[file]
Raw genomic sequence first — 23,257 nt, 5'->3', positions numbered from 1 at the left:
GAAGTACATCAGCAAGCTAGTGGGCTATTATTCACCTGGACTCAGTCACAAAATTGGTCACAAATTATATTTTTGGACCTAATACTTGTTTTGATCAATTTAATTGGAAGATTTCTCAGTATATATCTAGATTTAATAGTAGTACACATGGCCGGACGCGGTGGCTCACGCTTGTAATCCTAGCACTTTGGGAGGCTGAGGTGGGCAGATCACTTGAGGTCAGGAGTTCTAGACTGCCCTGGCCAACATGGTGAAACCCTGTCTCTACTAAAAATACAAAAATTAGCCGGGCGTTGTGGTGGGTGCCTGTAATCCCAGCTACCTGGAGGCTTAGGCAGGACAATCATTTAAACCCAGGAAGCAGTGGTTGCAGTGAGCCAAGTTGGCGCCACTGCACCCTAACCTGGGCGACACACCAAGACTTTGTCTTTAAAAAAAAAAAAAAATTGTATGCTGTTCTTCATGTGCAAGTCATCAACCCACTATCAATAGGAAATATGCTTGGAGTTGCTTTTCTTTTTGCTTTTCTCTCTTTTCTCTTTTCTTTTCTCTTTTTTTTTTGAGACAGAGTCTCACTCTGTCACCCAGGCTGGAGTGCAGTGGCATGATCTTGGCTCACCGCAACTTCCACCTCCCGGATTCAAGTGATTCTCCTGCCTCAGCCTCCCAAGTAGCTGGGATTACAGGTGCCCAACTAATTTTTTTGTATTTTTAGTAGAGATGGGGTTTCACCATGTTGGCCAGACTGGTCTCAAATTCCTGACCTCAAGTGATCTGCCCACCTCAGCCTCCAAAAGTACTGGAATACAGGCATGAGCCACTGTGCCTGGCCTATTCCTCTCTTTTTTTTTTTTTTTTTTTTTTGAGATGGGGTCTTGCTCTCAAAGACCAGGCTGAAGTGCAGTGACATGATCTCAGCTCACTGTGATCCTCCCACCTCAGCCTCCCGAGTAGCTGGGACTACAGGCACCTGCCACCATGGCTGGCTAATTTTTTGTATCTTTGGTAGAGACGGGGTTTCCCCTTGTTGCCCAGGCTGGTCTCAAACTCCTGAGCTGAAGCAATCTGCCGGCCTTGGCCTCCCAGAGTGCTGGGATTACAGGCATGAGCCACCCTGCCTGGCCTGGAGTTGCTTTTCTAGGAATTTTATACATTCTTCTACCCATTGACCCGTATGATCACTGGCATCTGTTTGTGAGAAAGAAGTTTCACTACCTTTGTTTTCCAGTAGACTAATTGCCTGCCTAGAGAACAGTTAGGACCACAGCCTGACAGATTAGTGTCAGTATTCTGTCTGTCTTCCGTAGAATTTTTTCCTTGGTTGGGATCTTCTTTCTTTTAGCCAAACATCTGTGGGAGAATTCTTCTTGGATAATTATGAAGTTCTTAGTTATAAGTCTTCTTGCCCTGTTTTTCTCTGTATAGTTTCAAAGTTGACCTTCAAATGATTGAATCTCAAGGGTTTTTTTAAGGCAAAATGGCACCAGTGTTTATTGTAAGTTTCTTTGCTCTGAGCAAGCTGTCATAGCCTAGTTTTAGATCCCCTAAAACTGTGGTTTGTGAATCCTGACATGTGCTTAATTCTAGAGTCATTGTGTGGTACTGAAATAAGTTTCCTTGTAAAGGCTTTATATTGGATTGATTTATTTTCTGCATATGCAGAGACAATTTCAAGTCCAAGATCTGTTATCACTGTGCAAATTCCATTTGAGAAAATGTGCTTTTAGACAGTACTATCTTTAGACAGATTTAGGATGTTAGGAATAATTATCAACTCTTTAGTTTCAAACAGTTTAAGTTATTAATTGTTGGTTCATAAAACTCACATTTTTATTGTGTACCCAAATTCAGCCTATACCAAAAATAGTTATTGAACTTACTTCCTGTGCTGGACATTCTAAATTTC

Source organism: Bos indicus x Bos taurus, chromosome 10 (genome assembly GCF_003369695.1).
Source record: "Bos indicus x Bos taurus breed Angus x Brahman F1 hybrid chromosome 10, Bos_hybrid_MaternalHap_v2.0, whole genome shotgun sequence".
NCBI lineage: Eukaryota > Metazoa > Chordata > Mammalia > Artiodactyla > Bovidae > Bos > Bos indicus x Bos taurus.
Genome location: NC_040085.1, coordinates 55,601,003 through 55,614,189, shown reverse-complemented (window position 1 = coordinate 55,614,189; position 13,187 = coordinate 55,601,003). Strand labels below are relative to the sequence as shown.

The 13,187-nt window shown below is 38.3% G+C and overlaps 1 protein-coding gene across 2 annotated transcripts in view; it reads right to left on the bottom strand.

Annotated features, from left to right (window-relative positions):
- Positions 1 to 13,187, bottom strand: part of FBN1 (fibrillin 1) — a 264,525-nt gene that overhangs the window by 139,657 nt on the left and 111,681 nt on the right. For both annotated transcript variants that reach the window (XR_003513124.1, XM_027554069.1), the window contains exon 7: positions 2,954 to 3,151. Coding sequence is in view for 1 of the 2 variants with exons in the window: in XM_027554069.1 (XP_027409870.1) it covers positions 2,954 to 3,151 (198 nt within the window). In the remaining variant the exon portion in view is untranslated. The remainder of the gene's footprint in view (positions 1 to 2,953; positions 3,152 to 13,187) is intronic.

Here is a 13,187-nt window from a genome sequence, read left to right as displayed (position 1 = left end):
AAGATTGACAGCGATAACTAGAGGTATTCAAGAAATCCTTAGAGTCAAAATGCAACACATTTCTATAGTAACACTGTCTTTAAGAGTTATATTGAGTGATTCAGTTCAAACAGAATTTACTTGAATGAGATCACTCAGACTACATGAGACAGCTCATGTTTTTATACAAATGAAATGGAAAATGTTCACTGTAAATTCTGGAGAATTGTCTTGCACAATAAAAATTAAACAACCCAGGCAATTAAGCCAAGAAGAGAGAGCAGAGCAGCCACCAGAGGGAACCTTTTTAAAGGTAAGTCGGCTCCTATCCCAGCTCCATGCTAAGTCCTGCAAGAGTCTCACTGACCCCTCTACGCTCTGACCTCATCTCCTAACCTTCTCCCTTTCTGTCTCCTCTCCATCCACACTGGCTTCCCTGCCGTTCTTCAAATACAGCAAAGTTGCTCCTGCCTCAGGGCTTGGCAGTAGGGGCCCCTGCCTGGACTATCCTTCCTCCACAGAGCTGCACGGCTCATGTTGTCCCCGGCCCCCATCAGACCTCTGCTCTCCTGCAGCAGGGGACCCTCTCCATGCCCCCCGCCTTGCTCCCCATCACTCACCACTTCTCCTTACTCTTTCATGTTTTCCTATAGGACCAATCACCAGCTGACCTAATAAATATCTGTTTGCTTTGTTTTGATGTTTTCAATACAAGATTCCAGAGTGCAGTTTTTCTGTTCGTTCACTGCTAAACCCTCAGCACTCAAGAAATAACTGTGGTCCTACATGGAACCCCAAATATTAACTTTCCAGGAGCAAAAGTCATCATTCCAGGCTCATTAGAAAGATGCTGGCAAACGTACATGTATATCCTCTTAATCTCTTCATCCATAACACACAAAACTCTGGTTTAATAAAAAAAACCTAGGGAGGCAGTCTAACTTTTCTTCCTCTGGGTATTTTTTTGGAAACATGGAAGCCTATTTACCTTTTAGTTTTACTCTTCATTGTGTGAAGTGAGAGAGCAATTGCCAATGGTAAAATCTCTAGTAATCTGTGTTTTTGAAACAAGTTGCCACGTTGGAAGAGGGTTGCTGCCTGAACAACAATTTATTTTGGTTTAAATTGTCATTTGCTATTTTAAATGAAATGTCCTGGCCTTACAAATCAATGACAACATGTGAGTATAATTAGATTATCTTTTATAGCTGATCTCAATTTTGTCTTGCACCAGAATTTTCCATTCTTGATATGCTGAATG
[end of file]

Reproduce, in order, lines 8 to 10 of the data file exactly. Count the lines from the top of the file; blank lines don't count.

Annotated features, from left to right (window-relative positions):
- Positions 1 to 13,187, bottom strand: part of FBN1 (fibrillin 1) — a 264,525-nt gene that overhangs the window by 139,657 nt on the left and 111,681 nt on the right. For both annotated transcript variants that reach the window (XR_003513124.1, XM_027554069.1), the window contains exon 7: positions 2,954 to 3,151. Coding sequence is in view for 1 of the 2 variants with exons in the window: in XM_027554069.1 (XP_027409870.1) it covers positions 2,954 to 3,151 (198 nt within the window). In the remaining variant the exon portion in view is untranslated. The remainder of the gene's footprint in view (positions 1 to 2,953; positions 3,152 to 13,187) is intronic.

Here is a 13,187-nt window from a genome sequence, read left to right as displayed (position 1 = left end):